• Atlanta also leads the state capitals in regional bus service with 39 routes operated by GRTA.

Commuter Rail

That said, I discovered that both Nashville and Austin have commuter rail service, with trains operating on freight railroad tracks in regularly scheduled service.  Atlanta periodically talks about this, but Austin and Nashville have actually done something.  The Nashville – Lebanon train is a conventional train in that it is pulled by a separate locomotive.

Music City Star

Music City Star

The Austin train is a diesel-powered self-propelled train that is similar to an electrically powered commuter train without the costs of overhead power wires.

MetroRail

MetroRail

Since both of these commuter rail trains are new, there are certain to have been some teething problems, but at least Nashville and Austin have started on something.

The Interstates

Somewhere along the way, I read an item which stated that Atlanta was unusual because it is a city where three Interstate highways converge.  This is not quite as unusual as the writer would have had you believe.  Columbia, Nashville and Charleston each also have three Interstate highways that converge in the city.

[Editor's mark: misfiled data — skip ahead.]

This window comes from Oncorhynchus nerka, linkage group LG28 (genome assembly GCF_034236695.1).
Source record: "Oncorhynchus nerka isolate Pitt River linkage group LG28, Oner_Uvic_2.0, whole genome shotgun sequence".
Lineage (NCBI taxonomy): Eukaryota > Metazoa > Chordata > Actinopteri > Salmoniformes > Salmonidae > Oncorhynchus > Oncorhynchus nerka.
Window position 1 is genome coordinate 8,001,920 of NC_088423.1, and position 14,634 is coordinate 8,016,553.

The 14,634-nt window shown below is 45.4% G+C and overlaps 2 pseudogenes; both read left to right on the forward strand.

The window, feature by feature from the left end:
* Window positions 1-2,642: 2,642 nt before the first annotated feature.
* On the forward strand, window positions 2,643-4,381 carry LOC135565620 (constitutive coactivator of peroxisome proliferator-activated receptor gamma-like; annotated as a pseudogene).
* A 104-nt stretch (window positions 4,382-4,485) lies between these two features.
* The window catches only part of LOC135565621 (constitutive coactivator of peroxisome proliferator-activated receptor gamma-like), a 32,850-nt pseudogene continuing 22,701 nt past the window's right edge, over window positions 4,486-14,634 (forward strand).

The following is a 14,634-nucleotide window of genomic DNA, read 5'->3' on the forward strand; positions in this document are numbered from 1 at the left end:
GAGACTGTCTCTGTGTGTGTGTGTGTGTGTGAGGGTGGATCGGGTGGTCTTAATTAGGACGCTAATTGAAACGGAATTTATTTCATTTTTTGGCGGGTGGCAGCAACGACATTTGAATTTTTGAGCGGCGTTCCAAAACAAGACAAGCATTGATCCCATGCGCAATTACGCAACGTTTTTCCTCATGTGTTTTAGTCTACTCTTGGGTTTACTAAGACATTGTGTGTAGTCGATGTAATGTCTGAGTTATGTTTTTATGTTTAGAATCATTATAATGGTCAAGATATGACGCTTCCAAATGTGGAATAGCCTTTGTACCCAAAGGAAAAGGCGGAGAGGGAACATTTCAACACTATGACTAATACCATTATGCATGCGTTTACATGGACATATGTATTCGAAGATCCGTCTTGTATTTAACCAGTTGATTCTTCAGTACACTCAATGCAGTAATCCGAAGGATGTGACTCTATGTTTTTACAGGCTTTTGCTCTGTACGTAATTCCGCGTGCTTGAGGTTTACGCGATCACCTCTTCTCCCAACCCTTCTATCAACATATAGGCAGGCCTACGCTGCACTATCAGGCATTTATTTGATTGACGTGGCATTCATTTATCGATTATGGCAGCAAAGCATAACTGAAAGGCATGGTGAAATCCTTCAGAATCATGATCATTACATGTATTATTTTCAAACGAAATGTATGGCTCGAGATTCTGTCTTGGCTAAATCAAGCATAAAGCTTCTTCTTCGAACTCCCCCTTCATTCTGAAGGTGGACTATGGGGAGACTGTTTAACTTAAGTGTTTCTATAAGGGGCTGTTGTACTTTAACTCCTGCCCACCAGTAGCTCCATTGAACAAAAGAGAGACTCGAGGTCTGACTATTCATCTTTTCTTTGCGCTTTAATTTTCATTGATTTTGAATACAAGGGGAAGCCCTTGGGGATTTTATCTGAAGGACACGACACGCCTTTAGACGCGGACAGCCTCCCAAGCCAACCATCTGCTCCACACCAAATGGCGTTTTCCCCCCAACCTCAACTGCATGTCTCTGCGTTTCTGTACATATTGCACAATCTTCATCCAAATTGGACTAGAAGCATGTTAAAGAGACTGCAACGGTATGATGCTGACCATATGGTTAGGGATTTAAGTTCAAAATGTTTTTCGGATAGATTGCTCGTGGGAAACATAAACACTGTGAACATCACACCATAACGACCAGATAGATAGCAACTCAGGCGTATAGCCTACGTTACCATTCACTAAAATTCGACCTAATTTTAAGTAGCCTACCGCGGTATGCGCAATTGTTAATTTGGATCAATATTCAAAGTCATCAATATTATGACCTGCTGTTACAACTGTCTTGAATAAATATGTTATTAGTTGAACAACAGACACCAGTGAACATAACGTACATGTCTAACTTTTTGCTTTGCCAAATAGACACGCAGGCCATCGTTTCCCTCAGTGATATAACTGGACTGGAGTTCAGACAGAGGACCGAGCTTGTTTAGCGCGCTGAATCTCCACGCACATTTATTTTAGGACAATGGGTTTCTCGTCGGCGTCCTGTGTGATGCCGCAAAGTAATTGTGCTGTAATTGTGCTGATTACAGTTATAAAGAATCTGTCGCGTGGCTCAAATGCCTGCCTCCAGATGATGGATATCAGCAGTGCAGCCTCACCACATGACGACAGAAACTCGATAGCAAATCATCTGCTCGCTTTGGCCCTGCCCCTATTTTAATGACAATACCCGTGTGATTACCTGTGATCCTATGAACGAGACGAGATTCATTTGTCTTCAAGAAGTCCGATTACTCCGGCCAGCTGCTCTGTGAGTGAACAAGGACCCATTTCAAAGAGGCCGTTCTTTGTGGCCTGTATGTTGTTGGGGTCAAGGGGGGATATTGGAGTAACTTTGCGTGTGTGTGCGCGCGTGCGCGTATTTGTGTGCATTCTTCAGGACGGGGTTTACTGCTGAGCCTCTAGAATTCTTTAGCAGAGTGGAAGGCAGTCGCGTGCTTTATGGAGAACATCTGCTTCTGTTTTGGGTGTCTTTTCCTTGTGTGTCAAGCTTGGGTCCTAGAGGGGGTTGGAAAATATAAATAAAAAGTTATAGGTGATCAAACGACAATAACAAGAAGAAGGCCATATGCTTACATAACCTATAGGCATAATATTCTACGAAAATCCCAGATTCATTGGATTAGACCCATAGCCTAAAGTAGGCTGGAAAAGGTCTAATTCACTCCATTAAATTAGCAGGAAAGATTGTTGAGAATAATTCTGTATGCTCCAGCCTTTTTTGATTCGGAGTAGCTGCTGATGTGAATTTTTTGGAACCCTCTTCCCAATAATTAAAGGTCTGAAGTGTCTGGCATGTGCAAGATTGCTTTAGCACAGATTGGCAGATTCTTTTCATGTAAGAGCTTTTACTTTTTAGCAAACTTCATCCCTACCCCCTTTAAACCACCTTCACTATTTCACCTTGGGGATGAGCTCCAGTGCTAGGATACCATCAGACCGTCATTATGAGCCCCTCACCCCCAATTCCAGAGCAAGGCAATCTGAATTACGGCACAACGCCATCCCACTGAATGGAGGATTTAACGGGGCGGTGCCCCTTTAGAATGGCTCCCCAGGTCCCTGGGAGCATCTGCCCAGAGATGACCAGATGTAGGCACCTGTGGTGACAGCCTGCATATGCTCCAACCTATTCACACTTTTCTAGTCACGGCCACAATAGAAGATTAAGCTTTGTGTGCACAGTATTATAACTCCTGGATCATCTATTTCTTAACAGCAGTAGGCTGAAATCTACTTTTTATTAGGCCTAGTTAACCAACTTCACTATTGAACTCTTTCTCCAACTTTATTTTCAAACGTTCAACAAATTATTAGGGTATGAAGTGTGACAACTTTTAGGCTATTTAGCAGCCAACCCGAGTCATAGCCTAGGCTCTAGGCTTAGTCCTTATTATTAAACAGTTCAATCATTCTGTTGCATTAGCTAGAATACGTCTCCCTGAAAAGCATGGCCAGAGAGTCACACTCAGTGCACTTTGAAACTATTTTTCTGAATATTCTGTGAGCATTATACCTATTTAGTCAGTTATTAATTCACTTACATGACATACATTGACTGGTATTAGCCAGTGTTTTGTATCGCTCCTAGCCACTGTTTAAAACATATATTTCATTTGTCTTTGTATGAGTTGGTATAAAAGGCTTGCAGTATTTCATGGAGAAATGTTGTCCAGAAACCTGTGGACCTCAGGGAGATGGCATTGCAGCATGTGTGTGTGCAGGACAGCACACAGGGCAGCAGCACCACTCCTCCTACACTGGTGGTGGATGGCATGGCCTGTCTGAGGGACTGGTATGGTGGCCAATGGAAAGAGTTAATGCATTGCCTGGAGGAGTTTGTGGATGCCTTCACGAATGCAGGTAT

Also interesting is that several cities have Interstate connections but they do not go through the center of town such as in Atlanta and Nashville.  Raleigh, in particular, is interesting because the Interstates are located around the center city, and there are other major Interstates nearby, available for transportation without affecting the actual city itself.

On an anecdotal basis, I have a certain respect for Nashville’s Interstates.  There are a few places where they are showing signs of age, such as I-40 though town to I-65, but, on the whole Nashville is an easy city to drive through in my experience.  There have been times when things are snarled up, such as when a major accident occurs, but in that event, there are quite suitable alternate routes that allow you to drive around the problem.

The Small Capitals

For both Tallahassee and Frankfort, the Interstate is there to serve without getting in the way of local life.  And you have to respect that.  Both towns seem to be on the quiet side if you look at the transit services.  After all, Frankfort has only three bus routes: